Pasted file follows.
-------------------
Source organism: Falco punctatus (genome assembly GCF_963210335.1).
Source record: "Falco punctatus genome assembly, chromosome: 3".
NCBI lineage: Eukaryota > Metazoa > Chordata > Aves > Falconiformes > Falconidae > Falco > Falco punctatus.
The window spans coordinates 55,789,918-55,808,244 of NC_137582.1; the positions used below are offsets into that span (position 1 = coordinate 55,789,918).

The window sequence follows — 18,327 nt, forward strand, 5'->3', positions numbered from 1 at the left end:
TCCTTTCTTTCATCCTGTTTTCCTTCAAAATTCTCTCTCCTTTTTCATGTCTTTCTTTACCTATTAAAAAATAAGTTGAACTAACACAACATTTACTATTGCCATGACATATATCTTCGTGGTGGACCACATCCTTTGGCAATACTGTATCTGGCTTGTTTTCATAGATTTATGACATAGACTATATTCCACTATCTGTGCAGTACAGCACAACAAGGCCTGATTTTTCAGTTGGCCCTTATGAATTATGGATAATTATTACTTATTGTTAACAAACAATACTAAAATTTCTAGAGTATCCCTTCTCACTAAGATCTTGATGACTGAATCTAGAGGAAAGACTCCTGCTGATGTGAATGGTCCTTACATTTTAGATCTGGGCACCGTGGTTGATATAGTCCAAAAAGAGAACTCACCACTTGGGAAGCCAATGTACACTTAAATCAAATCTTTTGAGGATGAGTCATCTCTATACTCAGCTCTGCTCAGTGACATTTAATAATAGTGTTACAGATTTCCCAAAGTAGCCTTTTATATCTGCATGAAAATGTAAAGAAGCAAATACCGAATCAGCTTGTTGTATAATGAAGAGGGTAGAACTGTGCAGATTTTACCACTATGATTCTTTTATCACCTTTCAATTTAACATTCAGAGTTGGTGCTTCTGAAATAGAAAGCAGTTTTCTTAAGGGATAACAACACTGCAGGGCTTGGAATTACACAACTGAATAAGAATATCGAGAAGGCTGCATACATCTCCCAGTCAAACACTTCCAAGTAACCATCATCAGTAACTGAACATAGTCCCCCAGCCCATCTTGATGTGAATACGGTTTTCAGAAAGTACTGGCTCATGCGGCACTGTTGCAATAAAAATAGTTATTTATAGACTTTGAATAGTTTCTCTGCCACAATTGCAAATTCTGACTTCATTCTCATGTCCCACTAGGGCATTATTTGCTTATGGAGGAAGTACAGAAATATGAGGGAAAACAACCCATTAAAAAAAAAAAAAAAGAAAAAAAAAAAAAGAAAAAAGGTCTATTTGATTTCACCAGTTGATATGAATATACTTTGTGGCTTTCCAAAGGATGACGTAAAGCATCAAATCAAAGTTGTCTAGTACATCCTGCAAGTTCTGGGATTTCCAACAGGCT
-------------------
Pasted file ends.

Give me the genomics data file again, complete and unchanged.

Source organism: Falco punctatus (genome assembly GCF_963210335.1).
Source record: "Falco punctatus genome assembly, chromosome: 3".
NCBI lineage: Eukaryota > Metazoa > Chordata > Aves > Falconiformes > Falconidae > Falco > Falco punctatus.
The window spans coordinates 55,789,918-55,808,244 of NC_137582.1; the positions used below are offsets into that span (position 1 = coordinate 55,789,918).

The window sequence follows — 18,327 nt, forward strand, 5'->3', positions numbered from 1 at the left end:
TCCTTTCTTTCATCCTGTTTTCCTTCAAAATTCTCTCTCCTTTTTCATGTCTTTCTTTACCTATTAAAAAATAAGTTGAACTAACACAACATTTACTATTGCCATGACATATATCTTCGTGGTGGACCACATCCTTTGGCAATACTGTATCTGGCTTGTTTTCATAGATTTATGACATAGACTATATTCCACTATCTGTGCAGTACAGCACAACAAGGCCTGATTTTTCAGTTGGCCCTTATGAATTATGGATAATTATTACTTATTGTTAACAAACAATACTAAAATTTCTAGAGTATCCCTTCTCACTAAGATCTTGATGACTGAATCTAGAGGAAAGACTCCTGCTGATGTGAATGGTCCTTACATTTTAGATCTGGGCACCGTGGTTGATATAGTCCAAAAAGAGAACTCACCACTTGGGAAGCCAATGTACACTTAAATCAAATCTTTTGAGGATGAGTCATCTCTATACTCAGCTCTGCTCAGTGACATTTAATAATAGTGTTACAGATTTCCCAAAGTAGCCTTTTATATCTGCATGAAAATGTAAAGAAGCAAATACCGAATCAGCTTGTTGTATAATGAAGAGGGTAGAACTGTGCAGATTTTACCACTATGATTCTTTTATCACCTTTCAATTTAACATTCAGAGTTGGTGCTTCTGAAATAGAAAGCAGTTTTCTTAAGGGATAACAACACTGCAGGGCTTGGAATTACACAACTGAATAAGAATATCGAGAAGGCTGCATACATCTCCCAGTCAAACACTTCCAAGTAACCATCATCAGTAACTGAACATAGTCCCCCAGCCCATCTTGATGTGAATACGGTTTTCAGAAAGTACTGGCTCATGCGGCACTGTTGCAATAAAAATAGTTATTTATAGACTTTGAATAGTTTCTCTGCCACAATTGCAAATTCTGACTTCATTCTCATGTCCCACTAGGGCATTATTTGCTTATGGAGGAAGTACAGAAATATGAGGGAAAACAACCCATTAAAAAAAAAAAAAAAGAAAAAAAAAAAAAGAAAAAAGGTCTATTTGATTTCACCAGTTGATATGAATATACTTTGTGGCTTTCCAAAGGATGACGTAAAGCATCAAATCAAAGTTGTCTAGTACATCCTGCAAGTTCTGGGATTTCCAACAGGCT